John Durham’s investigation of the 2016 election has managed to outlive the passions of that era. But now that the Durham investigation has its first arrest – former Brookings Institution analyst and Russian national Igor Danchenko – unanswered questions from that time should capture the imagination of anyone who cares about preventing government interference in elections.
Danchenko has been hit with five counts of lying to the FBI, principally about his role in the now-infamous Steele dossier that the Department of Justice Inspector General later found to be a fount of misinformation. One issue, raised by Andrew McCarthy in The New York Post, should be of interest for civil liberties groups of all stripes. When the FBI appears before the Foreign Intelligence Surveillance Court it must present evidence about a threat to national security. But this is not what happened. McCarthy writes:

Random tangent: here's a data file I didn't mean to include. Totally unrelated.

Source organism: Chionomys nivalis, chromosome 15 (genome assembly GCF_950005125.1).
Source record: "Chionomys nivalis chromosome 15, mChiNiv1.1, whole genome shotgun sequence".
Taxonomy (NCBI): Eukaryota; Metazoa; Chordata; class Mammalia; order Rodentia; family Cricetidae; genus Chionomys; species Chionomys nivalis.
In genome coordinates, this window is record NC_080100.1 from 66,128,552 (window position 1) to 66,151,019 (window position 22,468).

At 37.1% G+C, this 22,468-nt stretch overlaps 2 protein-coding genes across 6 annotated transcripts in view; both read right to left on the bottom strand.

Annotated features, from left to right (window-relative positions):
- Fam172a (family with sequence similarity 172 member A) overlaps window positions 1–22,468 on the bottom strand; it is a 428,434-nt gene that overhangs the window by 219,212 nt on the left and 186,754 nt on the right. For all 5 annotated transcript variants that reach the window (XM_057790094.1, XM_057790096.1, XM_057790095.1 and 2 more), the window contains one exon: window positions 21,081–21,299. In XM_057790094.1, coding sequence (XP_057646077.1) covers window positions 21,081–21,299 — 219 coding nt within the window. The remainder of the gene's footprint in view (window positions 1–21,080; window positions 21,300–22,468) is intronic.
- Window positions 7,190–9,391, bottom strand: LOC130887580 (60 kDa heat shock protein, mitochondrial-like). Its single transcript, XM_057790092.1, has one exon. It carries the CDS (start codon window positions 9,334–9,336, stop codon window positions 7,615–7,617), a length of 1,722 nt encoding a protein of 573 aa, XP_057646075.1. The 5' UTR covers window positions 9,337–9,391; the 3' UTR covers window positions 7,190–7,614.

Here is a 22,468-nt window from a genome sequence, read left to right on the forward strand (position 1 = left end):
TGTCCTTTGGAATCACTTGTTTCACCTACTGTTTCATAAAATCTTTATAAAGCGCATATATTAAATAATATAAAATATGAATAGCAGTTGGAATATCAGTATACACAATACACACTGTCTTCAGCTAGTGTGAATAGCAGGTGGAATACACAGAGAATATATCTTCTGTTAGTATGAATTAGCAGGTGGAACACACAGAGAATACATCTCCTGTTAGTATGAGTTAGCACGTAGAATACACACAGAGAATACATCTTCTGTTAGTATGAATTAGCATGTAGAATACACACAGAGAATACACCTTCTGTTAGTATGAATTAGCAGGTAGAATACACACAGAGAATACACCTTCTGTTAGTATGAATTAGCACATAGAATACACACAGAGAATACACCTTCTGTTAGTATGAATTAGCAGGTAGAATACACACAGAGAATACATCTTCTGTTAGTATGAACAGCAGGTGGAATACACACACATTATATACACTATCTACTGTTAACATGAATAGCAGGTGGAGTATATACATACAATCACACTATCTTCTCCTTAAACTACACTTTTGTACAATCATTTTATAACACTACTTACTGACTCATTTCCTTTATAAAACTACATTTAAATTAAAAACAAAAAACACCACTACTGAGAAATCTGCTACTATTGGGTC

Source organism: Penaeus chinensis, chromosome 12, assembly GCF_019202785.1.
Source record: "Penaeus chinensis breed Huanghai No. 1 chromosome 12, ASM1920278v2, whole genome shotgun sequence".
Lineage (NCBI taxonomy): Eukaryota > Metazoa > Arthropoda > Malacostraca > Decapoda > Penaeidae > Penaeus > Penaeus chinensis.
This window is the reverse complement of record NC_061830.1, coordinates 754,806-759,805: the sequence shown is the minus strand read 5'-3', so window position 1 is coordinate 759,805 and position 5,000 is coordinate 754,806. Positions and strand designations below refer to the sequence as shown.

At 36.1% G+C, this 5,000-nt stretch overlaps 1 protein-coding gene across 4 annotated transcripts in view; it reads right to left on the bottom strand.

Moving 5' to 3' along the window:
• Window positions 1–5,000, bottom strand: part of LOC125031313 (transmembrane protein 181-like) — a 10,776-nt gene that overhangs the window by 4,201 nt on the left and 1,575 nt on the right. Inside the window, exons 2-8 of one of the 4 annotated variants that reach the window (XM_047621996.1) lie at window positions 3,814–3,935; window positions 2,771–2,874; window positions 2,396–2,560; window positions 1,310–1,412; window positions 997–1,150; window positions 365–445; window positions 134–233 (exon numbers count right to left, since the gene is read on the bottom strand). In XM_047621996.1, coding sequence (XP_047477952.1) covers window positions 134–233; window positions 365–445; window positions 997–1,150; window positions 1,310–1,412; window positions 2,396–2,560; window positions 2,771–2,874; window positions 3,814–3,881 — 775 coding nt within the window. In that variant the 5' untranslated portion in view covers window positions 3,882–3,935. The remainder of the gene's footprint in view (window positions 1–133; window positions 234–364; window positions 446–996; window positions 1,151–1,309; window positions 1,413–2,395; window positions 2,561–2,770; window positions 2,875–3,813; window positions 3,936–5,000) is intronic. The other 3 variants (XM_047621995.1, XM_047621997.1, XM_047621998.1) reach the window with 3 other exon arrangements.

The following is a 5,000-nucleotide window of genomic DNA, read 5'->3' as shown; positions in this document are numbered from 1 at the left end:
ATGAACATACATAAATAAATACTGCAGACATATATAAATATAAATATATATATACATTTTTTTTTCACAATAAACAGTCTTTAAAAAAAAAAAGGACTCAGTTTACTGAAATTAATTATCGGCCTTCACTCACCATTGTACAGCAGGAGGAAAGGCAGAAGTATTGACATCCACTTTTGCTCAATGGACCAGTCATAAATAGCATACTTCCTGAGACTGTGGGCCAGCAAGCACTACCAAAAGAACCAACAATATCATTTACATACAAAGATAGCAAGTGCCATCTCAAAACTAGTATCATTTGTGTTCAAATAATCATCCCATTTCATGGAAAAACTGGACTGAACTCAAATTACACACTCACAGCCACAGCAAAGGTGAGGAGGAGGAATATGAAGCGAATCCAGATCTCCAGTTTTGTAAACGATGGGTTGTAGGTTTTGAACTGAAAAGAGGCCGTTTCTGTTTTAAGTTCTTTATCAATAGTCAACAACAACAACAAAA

One question that Durham must be pressing is: What took the Bureau so long? The Obama Justice Department brought the FBI’s sworn claims to the secret federal Foreign Intelligence Surveillance Court in October 2016. Though the FBI is supposed to verify its allegations before going to court, it apparently did not interview Danchenko, the main source for the dossier, until January 2017 – by which time it was obtaining its second 90-day spy warrant.
And the FBI’s efforts, mind you, included the presentation of false evidence before the FISA Court, later leading to the conviction of an FBI lawyer. Curiouser and Curiouser, as Alice would say. Durham’s investigation promises to lay bare a conspiracy to plant false evidence in the minds of judges, the media and the voting public.